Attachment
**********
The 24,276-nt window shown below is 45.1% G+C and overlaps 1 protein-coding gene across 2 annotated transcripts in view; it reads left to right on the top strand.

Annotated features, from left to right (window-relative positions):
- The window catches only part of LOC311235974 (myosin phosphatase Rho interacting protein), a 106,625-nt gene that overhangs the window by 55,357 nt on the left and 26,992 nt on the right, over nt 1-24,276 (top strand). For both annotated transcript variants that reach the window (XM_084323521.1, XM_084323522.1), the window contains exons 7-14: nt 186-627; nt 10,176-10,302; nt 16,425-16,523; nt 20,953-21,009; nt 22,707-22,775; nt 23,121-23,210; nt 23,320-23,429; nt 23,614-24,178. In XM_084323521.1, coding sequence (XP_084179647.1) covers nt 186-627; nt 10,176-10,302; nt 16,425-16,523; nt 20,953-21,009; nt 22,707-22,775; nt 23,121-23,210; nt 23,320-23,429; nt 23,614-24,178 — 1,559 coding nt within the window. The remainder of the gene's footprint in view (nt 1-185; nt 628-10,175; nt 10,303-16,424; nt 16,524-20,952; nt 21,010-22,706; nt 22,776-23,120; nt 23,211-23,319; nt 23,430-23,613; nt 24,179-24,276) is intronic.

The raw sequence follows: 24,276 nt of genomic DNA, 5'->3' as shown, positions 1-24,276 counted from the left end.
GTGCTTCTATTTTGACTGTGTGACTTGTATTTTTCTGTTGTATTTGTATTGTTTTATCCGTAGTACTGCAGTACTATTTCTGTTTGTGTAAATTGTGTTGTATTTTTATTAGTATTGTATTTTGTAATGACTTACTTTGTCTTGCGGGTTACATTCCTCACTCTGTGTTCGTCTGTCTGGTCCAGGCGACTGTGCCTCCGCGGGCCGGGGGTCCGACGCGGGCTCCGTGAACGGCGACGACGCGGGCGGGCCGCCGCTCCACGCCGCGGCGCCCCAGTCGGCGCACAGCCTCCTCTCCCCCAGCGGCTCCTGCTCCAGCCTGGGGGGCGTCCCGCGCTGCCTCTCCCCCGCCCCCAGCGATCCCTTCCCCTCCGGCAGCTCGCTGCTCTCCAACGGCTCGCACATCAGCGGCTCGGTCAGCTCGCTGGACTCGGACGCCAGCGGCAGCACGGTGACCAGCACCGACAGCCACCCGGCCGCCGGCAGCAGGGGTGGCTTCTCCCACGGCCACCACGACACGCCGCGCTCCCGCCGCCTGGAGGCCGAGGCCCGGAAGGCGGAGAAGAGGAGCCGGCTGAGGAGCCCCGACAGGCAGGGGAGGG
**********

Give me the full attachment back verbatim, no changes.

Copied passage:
The 24,276-nt window shown below is 45.1% G+C and overlaps 1 protein-coding gene across 2 annotated transcripts in view; it reads left to right on the top strand.

Annotated features, from left to right (window-relative positions):
- The window catches only part of LOC311235974 (myosin phosphatase Rho interacting protein), a 106,625-nt gene that overhangs the window by 55,357 nt on the left and 26,992 nt on the right, over nt 1-24,276 (top strand). For both annotated transcript variants that reach the window (XM_084323521.1, XM_084323522.1), the window contains exons 7-14: nt 186-627; nt 10,176-10,302; nt 16,425-16,523; nt 20,953-21,009; nt 22,707-22,775; nt 23,121-23,210; nt 23,320-23,429; nt 23,614-24,178. In XM_084323521.1, coding sequence (XP_084179647.1) covers nt 186-627; nt 10,176-10,302; nt 16,425-16,523; nt 20,953-21,009; nt 22,707-22,775; nt 23,121-23,210; nt 23,320-23,429; nt 23,614-24,178 — 1,559 coding nt within the window. The remainder of the gene's footprint in view (nt 1-185; nt 628-10,175; nt 10,303-16,424; nt 16,524-20,952; nt 21,010-22,706; nt 22,776-23,120; nt 23,211-23,319; nt 23,430-23,613; nt 24,179-24,276) is intronic.

The raw sequence follows: 24,276 nt of genomic DNA, 5'->3' as shown, positions 1-24,276 counted from the left end.
GTGCTTCTATTTTGACTGTGTGACTTGTATTTTTCTGTTGTATTTGTATTGTTTTATCCGTAGTACTGCAGTACTATTTCTGTTTGTGTAAATTGTGTTGTATTTTTATTAGTATTGTATTTTGTAATGACTTACTTTGTCTTGCGGGTTACATTCCTCACTCTGTGTTCGTCTGTCTGGTCCAGGCGACTGTGCCTCCGCGGGCCGGGGGTCCGACGCGGGCTCCGTGAACGGCGACGACGCGGGCGGGCCGCCGCTCCACGCCGCGGCGCCCCAGTCGGCGCACAGCCTCCTCTCCCCCAGCGGCTCCTGCTCCAGCCTGGGGGGCGTCCCGCGCTGCCTCTCCCCCGCCCCCAGCGATCCCTTCCCCTCCGGCAGCTCGCTGCTCTCCAACGGCTCGCACATCAGCGGCTCGGTCAGCTCGCTGGACTCGGACGCCAGCGGCAGCACGGTGACCAGCACCGACAGCCACCCGGCCGCCGGCAGCAGGGGTGGCTTCTCCCACGGCCACCACGACACGCCGCGCTCCCGCCGCCTGGAGGCCGAGGCCCGGAAGGCGGAGAAGAGGAGCCGGCTGAGGAGCCCCGACAGGCAGGGGAGGG